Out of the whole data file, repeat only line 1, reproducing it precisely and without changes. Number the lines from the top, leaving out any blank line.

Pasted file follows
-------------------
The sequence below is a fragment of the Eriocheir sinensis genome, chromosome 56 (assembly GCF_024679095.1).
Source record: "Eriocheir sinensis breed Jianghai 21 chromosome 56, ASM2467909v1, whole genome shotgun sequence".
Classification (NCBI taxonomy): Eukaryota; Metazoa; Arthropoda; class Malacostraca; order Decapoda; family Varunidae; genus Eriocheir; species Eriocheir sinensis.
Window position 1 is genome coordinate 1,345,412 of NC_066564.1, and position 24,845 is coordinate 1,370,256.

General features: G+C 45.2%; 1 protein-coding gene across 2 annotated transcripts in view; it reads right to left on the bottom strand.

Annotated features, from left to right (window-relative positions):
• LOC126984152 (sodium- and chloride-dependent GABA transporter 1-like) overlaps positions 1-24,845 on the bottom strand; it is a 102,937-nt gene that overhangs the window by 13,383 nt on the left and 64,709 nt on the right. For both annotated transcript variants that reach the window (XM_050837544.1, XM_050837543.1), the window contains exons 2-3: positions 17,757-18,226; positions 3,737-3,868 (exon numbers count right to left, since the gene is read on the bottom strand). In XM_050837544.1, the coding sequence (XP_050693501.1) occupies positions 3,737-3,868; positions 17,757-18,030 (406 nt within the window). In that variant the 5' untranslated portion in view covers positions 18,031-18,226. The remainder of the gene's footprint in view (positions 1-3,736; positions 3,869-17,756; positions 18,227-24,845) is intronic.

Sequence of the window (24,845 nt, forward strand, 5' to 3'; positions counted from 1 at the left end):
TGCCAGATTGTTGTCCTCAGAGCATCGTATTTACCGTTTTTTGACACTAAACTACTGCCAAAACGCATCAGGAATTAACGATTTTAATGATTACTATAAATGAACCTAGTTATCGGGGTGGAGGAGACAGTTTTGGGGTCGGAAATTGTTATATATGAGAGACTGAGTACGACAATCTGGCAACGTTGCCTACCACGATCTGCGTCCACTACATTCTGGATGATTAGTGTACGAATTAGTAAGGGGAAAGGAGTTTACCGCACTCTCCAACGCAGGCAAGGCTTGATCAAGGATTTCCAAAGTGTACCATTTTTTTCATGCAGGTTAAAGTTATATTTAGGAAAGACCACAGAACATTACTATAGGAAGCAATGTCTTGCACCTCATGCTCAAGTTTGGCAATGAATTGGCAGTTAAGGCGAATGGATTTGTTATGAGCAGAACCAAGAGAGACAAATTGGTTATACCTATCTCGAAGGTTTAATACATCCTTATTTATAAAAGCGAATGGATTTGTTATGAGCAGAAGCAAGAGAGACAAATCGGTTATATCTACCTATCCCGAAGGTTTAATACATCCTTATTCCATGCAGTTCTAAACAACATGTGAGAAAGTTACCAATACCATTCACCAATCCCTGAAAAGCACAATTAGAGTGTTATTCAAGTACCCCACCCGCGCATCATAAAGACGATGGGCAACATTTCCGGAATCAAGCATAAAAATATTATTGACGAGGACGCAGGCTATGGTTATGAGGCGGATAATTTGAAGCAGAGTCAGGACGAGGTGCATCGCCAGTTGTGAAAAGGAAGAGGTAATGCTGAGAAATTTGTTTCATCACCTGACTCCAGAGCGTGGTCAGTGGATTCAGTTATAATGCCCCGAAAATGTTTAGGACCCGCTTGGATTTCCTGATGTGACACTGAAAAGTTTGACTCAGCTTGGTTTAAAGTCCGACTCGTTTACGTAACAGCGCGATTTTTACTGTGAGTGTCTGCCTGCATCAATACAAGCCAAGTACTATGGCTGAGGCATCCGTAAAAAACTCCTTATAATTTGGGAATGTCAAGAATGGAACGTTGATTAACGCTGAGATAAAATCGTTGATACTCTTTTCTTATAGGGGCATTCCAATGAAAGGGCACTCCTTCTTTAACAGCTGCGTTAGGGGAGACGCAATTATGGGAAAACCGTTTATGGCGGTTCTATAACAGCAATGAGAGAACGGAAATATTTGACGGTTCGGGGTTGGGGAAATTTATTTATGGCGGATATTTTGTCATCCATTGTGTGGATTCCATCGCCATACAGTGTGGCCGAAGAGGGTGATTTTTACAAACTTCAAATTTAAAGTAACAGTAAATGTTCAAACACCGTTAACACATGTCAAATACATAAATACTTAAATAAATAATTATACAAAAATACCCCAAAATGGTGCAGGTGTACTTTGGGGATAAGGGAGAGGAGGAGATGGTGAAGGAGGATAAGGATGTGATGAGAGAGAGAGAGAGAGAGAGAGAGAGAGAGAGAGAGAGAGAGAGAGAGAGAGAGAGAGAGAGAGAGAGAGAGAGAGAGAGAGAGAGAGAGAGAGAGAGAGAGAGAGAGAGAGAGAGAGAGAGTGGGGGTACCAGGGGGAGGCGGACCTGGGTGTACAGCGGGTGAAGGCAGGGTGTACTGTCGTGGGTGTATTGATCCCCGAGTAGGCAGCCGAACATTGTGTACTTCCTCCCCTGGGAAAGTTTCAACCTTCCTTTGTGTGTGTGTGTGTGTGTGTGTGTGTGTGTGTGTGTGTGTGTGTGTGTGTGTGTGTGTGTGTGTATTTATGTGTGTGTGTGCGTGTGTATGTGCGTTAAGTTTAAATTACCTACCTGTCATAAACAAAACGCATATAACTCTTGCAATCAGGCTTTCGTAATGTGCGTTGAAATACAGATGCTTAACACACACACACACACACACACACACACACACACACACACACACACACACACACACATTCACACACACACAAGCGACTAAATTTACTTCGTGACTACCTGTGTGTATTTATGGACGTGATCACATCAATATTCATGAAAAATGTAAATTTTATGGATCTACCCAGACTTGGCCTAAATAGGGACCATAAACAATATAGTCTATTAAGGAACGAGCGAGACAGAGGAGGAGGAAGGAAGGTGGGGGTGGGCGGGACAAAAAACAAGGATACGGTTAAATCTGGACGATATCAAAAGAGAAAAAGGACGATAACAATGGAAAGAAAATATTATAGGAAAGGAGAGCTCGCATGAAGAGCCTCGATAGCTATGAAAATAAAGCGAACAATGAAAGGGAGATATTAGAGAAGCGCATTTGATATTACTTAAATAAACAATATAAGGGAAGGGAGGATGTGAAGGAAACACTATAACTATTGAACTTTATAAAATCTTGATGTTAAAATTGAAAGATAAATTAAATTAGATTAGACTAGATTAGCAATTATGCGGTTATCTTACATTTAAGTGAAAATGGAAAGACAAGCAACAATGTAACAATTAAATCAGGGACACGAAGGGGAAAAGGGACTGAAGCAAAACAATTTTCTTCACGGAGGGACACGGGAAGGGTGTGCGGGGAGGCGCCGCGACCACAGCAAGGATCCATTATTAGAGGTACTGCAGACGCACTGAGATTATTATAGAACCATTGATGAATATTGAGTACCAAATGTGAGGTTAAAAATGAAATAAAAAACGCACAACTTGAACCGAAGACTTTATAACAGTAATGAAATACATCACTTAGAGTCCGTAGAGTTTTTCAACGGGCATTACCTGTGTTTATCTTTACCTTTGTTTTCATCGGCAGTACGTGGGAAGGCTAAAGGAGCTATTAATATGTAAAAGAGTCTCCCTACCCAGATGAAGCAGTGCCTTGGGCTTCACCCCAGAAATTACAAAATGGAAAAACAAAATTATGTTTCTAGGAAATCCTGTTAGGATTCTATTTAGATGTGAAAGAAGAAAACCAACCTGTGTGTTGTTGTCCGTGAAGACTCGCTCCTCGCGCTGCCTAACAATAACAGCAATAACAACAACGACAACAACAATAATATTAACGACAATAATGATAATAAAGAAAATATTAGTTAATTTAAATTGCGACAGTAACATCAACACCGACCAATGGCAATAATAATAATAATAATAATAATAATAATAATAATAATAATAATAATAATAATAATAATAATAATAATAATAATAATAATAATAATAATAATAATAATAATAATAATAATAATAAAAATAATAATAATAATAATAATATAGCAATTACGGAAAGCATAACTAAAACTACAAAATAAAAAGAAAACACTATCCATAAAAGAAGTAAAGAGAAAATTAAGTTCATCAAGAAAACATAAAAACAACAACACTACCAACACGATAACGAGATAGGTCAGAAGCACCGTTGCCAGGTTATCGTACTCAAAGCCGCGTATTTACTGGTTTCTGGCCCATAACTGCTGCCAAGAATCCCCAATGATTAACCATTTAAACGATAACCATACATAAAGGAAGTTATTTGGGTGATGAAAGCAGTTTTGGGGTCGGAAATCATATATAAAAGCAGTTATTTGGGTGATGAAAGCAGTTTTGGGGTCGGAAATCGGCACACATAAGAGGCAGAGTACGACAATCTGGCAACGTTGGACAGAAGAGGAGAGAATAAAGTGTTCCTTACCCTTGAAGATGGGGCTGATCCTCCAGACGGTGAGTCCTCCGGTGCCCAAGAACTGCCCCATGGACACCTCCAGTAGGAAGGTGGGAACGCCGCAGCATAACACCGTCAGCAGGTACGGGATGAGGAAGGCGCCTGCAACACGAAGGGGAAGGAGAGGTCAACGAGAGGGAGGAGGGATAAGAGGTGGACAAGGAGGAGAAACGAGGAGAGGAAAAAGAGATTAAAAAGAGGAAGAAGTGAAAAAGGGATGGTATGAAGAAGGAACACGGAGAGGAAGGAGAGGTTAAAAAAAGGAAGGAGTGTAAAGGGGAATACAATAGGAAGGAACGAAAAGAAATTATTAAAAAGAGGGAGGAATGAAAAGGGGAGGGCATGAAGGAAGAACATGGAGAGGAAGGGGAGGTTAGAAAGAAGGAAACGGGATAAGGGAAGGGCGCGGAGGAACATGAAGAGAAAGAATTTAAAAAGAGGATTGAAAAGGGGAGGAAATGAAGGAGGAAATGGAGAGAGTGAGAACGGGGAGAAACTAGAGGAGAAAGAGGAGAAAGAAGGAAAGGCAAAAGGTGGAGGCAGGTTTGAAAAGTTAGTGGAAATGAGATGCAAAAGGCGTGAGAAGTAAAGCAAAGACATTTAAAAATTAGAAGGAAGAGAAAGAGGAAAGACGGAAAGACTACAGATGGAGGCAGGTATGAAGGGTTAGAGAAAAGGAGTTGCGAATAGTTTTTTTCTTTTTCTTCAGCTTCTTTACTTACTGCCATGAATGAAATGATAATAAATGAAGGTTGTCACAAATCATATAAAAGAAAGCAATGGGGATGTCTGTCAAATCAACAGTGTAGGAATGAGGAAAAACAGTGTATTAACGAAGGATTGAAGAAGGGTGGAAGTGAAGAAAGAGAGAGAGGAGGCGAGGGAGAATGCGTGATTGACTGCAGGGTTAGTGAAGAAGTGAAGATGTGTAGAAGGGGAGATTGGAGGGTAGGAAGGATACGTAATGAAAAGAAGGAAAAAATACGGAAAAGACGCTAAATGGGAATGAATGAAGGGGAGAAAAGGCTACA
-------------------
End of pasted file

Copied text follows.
The sequence below is a fragment of the Eriocheir sinensis genome, chromosome 56 (assembly GCF_024679095.1).